Asghar Farhadi: 'Censorship in Iran is like the British weather'
Iranian director Asghar Farhadi talks to David Jenkins about ‘A Separation’, a new film about divorce, pride and truth in Tehran
In the pantheon of movies about messy divorces, ‘Kramer vs Kramer’ has just suffered a potentially ruinous shot across the bow from a new Iranian film called ‘A Separation’ by writer-director Asghar Farhadi. The title of the film – which won the Golden Bear at this year’s Berlin Film Festival – refers to the fraught marital breakdown between a liberal-minded bourgeois couple, Nader (Peyman Moaadi) and Simin (Leila Hatami). But it could just as easily refer to the gulf between parents and children, between rich and poor and between people and their sense of social responsibility in times of discord.
Thirty-nine-year-old Farhadi says his films tend to grow out of random, disconnected moments that drift into his mind during solitary afternoons. ‘I had a vision of a man who had to bathe his elderly father. The father suffers from Alzheimer’s. His job is very tough.’ This ‘scene’ was the embryo for ‘A Separation’, and it’s one of a number of circumstances which combine to make Nader and Simin’s parting of the ways all the more difficult.
You suspect that, in other hands, this film might not have worked as well as it does. The acting is sensational across the board, while simple, clean photography places the film’s star element front and centre: the writing. Farhadi has said that the script from his previous film, ‘About Elly’ (2009), about a group of friends holidaying by the Caspian Sea, was based on real relationships and events.
‘It’s very difficult for me to talk about the process, because it’s a very natural, ever-changing thing for me,’ he admits. ‘I tend to jot down moments, lines, interactions that don’t really make any sense. I try and explain these scattered notes to my close friends, and they become more and more logical. I see screenwriting as a bit like a maths equation which I have to solve. For
“A Separation”, the equation had lots of unknowns to it, many more than in “About Elly”.’
For many in Europe, talk of Iranian cinema conjures thoughts of experimental, low-budget, intensely poetic works like Abbas Kiarostami’s ‘Ten’, Jafar Panahi’s ‘The White Balloon’ or Samira Makhmalbaf’s ‘The Apple’. Farhadi explains that while he’s a fan of these films, he sees ‘A Separation’ as an Iranian story which is intended also to be felt and understood by non-Iranians: ‘The story is not a local story for tourists to peer at from the outside. I would hope that people from all over could relate to these characters.’
Would Farhadi have it in him to make something more abstract in the future perhaps? ‘I don’t think I’ll ever go in that direction,’ he responds. ‘It’s just not my temperament. When I decide to write a story, I don’t think too much about what I want it to be, I just let things come naturally and this is how it turns out. It’s just how my subconscious works’.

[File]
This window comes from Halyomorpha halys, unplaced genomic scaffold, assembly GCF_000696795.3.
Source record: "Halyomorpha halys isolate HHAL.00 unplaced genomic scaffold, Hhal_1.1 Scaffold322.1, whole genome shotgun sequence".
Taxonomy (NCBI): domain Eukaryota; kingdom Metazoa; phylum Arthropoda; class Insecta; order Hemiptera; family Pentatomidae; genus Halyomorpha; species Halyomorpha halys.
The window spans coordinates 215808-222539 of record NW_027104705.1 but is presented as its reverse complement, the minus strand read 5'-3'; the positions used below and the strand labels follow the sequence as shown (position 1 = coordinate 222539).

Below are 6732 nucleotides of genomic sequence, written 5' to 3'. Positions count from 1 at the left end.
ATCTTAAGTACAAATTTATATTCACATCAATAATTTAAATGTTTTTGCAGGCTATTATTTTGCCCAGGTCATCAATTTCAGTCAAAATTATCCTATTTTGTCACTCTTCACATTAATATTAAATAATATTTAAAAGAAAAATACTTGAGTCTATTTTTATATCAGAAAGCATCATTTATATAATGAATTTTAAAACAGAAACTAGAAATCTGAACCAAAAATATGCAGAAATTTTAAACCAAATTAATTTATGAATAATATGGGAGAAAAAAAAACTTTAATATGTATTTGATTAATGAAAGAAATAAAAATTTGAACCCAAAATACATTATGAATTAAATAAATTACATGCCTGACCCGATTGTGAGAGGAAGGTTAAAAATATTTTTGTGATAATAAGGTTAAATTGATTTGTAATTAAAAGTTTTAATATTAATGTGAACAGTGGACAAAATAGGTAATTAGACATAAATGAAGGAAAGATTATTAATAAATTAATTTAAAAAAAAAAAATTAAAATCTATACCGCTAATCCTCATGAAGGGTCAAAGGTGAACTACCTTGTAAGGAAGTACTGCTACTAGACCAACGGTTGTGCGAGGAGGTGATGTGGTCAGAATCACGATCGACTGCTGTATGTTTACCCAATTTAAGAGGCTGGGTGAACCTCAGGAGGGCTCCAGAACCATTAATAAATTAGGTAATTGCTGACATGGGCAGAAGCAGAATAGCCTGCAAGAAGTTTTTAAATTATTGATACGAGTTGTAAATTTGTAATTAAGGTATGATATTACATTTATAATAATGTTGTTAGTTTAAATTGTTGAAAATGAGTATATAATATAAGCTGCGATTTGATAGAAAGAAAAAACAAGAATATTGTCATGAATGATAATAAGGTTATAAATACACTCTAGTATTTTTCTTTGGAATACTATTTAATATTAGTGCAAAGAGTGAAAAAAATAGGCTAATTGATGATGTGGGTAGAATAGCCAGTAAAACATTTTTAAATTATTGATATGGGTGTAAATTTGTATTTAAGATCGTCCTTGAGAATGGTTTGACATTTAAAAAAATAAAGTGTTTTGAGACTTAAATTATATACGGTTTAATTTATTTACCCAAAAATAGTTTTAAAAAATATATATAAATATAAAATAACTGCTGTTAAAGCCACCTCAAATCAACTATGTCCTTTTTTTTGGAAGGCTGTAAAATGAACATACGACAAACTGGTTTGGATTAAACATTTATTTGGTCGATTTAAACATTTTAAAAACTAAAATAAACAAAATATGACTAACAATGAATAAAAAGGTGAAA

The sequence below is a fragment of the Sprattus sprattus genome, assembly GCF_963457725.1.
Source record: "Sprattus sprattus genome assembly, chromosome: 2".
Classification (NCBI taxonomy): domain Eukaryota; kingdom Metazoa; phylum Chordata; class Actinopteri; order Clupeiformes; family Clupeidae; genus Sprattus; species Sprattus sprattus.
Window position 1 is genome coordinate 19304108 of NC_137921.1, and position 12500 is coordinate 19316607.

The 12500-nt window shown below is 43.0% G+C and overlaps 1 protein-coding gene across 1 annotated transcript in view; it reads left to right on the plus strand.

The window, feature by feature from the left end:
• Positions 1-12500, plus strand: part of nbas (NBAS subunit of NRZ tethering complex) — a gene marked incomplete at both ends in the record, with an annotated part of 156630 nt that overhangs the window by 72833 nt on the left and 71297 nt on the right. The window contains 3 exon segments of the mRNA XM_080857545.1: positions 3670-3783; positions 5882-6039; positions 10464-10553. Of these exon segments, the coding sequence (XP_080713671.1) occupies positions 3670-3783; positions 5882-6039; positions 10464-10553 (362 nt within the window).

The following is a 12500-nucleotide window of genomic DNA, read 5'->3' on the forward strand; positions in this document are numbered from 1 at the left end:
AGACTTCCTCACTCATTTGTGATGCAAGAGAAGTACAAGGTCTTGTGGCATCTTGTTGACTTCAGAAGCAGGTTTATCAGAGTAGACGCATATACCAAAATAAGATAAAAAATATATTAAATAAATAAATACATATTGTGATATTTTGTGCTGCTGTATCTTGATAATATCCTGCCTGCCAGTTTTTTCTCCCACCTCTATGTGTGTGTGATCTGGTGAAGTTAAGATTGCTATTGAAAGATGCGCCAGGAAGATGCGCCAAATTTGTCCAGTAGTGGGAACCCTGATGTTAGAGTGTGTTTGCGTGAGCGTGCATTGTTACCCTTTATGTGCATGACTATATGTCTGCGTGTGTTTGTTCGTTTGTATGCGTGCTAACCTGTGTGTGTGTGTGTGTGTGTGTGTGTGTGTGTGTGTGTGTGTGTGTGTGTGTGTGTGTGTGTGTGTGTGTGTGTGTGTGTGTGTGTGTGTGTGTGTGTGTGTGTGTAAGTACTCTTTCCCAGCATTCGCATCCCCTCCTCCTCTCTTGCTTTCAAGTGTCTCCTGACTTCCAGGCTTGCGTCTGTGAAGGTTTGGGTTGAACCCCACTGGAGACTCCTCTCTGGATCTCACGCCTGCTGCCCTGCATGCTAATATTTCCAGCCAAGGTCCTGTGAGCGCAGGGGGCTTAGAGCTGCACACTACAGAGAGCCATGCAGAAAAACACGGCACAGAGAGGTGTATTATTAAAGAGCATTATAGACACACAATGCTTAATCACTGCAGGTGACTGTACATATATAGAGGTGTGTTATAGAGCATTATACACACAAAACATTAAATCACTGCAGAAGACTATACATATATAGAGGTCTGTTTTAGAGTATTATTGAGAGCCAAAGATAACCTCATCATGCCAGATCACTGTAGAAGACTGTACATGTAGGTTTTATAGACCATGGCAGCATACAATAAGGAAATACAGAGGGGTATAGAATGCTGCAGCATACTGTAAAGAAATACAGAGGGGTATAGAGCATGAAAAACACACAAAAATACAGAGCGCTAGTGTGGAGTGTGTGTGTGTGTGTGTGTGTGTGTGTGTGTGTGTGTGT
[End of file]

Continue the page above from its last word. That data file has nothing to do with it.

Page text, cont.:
The question then arises: how would Farhadi feel about his film being remade in the US with a clutch of beautiful Hollywood stars? ‘I’d be quite pleased if they were to do that. Of course, I would prefer it if I was directing it myself, or at least supervising.’
Who would make up his money-is-no-object dream cast, then? ‘Javier Bardem would play Nader’s role,’ he says, like the thought had been playing on his mind for some time. ‘Max von Sydow would play Nader’s father. I haven’t really thought I about who I’d bring in for the female roles, but I’ll let you know.’
As we’ve seen with directors like Jafar Panahi and Mohammad Rasoulof, making films in Iran can be a tough business with the censors. Both were recently incarcerated for making films that were critical of the regime. With ‘A Separation’, it feels like Farhadi has managed to produce a work that, while maintaining its focus on an enclosed domestic drama, still manages to address issues of social mobility, the lopsided justice system and the unfair advantages that come with being born a man. ‘For any film made in Iran, the makers have to submit a script to a committee. If the committee approve of this script, they award a certificate which enables the director to start work on the movie.
‘Unless you’re trying to make a movie on the sly, there’s no way to get around this. If you want to use public spaces, film on the streets, have the co-operation of the police, you have to have a permit.’ Is there a fight to get around these restrictions? ‘Iranian filmmakers are not passive,’ he says. ‘They fight whenever they can, as creative expression means a lot to them. The restrictions and censorship in Iran are a bit like the British weather: one day it’s sunny, the next day it’s raining. You just have to hope you walk out into the sunshine.’
The film has been a big hit in Iran, and Farhadi has been pleased with feedback from audiences. ‘The most common thing I hear from people is that they don’t feel like they’ve watched a movie but have seen a piece of their own life or the life of a close relative. They felt like they were recounting a memory from their past.’
As our conversation reaches its dying moments, there’s a short pause, and then suddenly Farhadi pipes up: ‘Natalie Portman! Simin would be played by Natalie Portman in the remake!’ Hollywood, are you getting this?
Read our review of 'A Separation'
Author: David Jenkins
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